Dr. Yakir Aharonov
Professor, James J. Farley Professorship in Natural Philosophy
- Office Location:
- Hashinger Science Center 500
- (714) 289-2052
- Technion - Israel Institute of Technology, Bachelor of Science
University of Bristol, Ph.D.
- Yakir Aharonov, Ph.D., is professor of theoretical physics at Chapman University, where he holds the James J. Farley Professorship in Natural Philosophy. Considered one of the most highly regarded scientists in the world, Dr. Aharonov received the prestigious Wolf Prize in 1998 for his co-discovery of the Aharonov-Bohm Effect, one of the cornerstones of modern physics.
Born on August 28, 1932, Dr. Aharonov received his undergraduate education at the Technion, graduating with a B.Sc. in 1956. He continued his graduate studies at the Technion and then moved to Bristol University in England, together with his doctoral advisor David Bohm. He received his Ph.D. there in 1960.
Prior to coming to Chapman University in 2008, Dr. Aharonov served on the faculties of Brandeis University, Yeshiva University, Tel Aviv University, the University of South Carolina and George Mason University. He holds the title of emeritus professor from Tel Aviv University. Although Chapman University -- where he conducts research, teaches and lectures to undergraduate and graduate students in the Schmid College of Science and Technology – is his sole full-time affiliation, he also serves as distinguished professor with the Perimeter Institute in Ontario, Canada, a research think-tank where he meets and works with an international roster of renowned fellow members such as Stephen Hawking , Leonard Susskind and Juan Ignacio Cirac, among many others.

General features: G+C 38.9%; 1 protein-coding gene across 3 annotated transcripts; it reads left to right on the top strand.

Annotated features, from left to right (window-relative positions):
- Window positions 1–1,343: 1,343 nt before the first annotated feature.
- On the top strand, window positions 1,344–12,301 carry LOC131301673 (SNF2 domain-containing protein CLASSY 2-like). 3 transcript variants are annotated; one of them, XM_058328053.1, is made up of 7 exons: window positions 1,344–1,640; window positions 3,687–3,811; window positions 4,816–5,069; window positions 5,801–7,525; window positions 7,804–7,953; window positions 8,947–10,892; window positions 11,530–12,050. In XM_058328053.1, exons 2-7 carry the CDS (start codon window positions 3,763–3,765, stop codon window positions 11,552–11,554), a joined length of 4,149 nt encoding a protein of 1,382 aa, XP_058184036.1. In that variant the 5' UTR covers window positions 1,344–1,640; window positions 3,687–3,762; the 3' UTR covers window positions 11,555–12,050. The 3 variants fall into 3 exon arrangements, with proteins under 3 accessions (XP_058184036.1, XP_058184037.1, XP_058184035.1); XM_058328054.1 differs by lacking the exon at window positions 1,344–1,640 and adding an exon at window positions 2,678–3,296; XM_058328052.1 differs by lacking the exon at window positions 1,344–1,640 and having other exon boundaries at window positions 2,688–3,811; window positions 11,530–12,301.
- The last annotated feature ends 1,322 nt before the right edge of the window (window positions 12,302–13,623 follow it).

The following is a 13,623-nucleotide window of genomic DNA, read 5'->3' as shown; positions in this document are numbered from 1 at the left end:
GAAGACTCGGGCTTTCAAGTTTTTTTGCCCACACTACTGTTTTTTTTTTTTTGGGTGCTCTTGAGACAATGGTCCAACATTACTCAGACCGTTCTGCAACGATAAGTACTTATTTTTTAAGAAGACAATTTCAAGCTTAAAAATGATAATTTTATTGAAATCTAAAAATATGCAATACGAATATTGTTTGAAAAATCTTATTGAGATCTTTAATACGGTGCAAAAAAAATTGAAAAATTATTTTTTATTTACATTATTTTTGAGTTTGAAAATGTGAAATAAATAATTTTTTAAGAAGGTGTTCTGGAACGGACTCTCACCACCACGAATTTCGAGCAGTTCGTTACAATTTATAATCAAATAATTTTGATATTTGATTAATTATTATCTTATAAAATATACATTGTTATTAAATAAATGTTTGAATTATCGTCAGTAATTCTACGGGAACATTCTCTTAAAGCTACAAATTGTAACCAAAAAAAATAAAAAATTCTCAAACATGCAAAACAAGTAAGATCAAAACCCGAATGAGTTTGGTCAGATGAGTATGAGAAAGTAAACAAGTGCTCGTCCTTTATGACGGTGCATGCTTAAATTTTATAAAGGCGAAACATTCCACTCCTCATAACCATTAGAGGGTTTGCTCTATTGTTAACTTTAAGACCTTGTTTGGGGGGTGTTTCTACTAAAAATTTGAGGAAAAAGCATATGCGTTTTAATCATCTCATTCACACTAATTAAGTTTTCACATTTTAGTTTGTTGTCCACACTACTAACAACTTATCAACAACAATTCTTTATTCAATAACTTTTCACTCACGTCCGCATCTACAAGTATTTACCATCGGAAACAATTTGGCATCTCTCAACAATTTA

Dr. Aharonov's current research with Chapman University team members Menas Kafatos, Ph.D., Jeff Tollaksen, Ph.D. and participants from other universities includes a grant awarded from the Science and Transcendence Advanced Research Series (STAR) for a project titled "Subjective Experience as a Window on Foundational Physics." The aim of the project is to investigate the areas of tension between objective scientific description and human conscious experience.